Cumberland has agreed to a sponsorship agreement with the Comox Valley Chamber of Commerce. Photo by Mike Chouinard
Cumberland agrees to sponsorship with Comox Valley Chamber of Commerce

Some on council did express concerns from the past such as amalgamation push

Habitat VIN executive director Pat McKenna, and community engagement manager (Comox Valley) Alli Epp are all geared up for the 2021 Habitat For Humanity Vancouver Island North #BidtoBuild online auction. Photo supplied
Habitat for Humanity Vancouver Island North online auction opens soon

Get ready to ‘bid to build.’ The 2021 Habitat For Humanity Vancouver… Continue reading

Ronan and his son, eight-year-old Erwan Teyssier ran The Cumby together this year. Photo supplied
Cumby Trail Race raises $15,000+ for Cumberland forest protection

The theme of The Cumby 2021 trail race was ‘Celebrating This Land’… Continue reading

From left, Karen Cummins, Suzanne Gravelle and Ted Grainger pose with the winner of this year’s Comox Valley Nature Tree of the Year contest - a western yew, located in the Cumberland Community Forest. Photo by Dianne Grainger.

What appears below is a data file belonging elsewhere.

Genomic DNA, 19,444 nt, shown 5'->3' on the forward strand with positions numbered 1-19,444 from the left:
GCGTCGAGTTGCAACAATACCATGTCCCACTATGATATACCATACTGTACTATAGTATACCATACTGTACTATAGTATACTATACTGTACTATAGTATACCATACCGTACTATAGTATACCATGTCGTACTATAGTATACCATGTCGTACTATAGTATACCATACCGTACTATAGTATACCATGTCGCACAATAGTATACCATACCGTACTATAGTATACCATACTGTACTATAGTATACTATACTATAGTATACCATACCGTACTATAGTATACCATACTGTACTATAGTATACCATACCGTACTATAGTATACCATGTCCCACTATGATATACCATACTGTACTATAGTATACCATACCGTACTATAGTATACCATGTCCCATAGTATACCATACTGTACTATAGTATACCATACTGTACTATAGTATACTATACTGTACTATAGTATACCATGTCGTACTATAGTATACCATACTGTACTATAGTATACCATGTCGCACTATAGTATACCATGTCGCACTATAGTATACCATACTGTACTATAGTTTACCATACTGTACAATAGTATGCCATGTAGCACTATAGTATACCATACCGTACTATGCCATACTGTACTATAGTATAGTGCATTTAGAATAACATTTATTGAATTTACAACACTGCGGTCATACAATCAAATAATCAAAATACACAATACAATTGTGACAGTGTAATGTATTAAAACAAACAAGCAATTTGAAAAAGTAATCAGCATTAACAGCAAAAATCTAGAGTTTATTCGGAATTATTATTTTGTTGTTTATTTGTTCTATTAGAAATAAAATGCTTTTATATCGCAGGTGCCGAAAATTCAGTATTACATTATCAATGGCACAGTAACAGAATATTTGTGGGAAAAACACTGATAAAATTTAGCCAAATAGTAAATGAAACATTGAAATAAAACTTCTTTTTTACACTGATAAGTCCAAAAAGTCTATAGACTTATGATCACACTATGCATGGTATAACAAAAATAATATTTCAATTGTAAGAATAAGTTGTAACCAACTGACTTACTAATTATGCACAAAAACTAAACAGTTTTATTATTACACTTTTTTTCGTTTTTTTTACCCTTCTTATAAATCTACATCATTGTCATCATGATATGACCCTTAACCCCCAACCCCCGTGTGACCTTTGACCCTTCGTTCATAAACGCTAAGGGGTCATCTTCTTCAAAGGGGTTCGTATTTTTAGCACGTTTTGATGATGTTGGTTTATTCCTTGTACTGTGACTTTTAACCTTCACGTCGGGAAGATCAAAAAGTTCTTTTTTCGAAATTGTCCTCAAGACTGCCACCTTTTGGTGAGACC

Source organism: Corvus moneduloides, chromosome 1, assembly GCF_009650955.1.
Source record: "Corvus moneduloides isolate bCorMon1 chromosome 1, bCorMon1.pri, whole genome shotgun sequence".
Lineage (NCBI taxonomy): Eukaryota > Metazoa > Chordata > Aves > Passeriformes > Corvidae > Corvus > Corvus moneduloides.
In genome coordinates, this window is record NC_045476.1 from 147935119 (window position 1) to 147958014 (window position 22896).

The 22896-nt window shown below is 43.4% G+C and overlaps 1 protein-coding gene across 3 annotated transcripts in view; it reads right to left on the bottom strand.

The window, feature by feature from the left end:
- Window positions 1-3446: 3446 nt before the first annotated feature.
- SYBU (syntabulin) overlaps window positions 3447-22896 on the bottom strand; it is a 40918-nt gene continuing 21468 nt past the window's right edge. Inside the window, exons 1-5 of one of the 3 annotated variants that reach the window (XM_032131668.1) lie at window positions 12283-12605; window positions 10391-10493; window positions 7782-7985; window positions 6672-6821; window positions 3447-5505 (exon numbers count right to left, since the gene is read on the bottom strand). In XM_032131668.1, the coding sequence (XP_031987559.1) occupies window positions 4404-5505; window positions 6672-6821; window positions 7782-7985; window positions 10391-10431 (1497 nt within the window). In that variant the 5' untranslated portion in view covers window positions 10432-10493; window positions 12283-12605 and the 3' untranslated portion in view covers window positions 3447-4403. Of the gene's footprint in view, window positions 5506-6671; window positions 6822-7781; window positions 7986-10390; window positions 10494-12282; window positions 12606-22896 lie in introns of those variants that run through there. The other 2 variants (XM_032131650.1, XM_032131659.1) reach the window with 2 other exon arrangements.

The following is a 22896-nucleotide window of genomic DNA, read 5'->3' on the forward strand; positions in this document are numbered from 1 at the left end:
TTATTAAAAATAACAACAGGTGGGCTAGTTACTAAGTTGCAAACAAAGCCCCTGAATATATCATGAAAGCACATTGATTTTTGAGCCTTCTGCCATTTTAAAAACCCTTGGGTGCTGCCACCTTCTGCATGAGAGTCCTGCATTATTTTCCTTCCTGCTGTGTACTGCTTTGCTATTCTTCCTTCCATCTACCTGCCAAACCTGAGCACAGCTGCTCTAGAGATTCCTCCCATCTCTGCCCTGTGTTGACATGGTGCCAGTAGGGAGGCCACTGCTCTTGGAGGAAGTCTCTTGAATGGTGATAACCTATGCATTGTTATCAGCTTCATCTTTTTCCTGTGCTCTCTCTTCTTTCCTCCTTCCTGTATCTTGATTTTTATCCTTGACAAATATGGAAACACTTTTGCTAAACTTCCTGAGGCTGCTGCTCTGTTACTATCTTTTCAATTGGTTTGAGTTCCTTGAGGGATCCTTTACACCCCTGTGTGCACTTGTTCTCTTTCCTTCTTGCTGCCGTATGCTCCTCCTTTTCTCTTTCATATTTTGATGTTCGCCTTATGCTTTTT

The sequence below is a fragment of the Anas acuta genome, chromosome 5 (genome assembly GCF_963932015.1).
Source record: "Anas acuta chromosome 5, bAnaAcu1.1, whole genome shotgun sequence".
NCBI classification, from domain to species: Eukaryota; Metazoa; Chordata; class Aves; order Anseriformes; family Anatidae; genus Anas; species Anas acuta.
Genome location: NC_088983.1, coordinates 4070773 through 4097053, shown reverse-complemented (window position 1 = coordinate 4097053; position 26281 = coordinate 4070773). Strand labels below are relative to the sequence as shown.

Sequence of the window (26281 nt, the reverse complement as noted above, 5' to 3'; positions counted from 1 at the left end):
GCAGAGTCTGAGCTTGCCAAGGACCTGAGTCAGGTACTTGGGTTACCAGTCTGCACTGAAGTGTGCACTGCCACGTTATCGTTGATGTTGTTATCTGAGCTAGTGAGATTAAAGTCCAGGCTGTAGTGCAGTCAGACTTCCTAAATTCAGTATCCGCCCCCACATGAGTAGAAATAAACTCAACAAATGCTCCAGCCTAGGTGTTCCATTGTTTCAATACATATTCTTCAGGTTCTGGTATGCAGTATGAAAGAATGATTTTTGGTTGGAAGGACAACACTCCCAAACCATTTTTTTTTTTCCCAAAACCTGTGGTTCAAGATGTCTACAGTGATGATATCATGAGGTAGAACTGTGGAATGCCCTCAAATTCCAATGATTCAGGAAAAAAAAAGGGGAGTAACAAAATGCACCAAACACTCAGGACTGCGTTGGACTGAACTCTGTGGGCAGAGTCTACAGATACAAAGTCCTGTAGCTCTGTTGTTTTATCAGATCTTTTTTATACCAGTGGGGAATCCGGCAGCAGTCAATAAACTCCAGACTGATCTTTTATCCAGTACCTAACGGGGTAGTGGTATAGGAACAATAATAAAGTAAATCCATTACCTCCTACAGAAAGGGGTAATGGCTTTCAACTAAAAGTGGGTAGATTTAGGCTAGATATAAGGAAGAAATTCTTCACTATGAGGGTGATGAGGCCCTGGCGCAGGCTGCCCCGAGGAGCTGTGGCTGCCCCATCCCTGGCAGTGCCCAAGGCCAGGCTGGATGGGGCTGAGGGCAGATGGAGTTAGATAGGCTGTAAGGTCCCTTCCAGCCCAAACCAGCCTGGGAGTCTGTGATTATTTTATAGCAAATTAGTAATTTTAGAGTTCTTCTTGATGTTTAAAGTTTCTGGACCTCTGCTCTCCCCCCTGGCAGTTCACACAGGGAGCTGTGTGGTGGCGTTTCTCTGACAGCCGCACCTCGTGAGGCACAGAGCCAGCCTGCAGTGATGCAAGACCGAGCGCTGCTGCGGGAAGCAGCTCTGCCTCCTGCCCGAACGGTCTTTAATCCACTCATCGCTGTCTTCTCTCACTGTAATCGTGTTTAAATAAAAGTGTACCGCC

Comox Valley’s ‘Tree of the Year’ unveiled

By Kerri Scott Special to The Record For the first time in… Continue reading

At an outdoor drive-in convocation ceremony, Mount Royal University bestows an honorary Doctor of Laws on Blackfoot Elder and residential school survivor Clarence Wolfleg in Calgary on Tuesday, June 8, 2021. THE CANADIAN PRESS/Jeff McIntosh
‘You didn’t get the best of me’: Residential school survivor gets honorary doctorate

Clarence Wolfleg receives honorary doctorate from Mount Royal University, the highest honour the school gives out

Cannabis bought in British Columbia (Ashley Wadhwani/Black Press Media)
Is it time to start thinking about greener ways to package cannabis?

Packaging suppliers are still figuring eco-friendly and affordable packaging options that fit the mandates of Cannabis Regulations

The Great Ogopogo Bathtub Race has been held in Summerland as a fundraising event. Do you know which Canadian city introduced this sport? (Black Press file photo)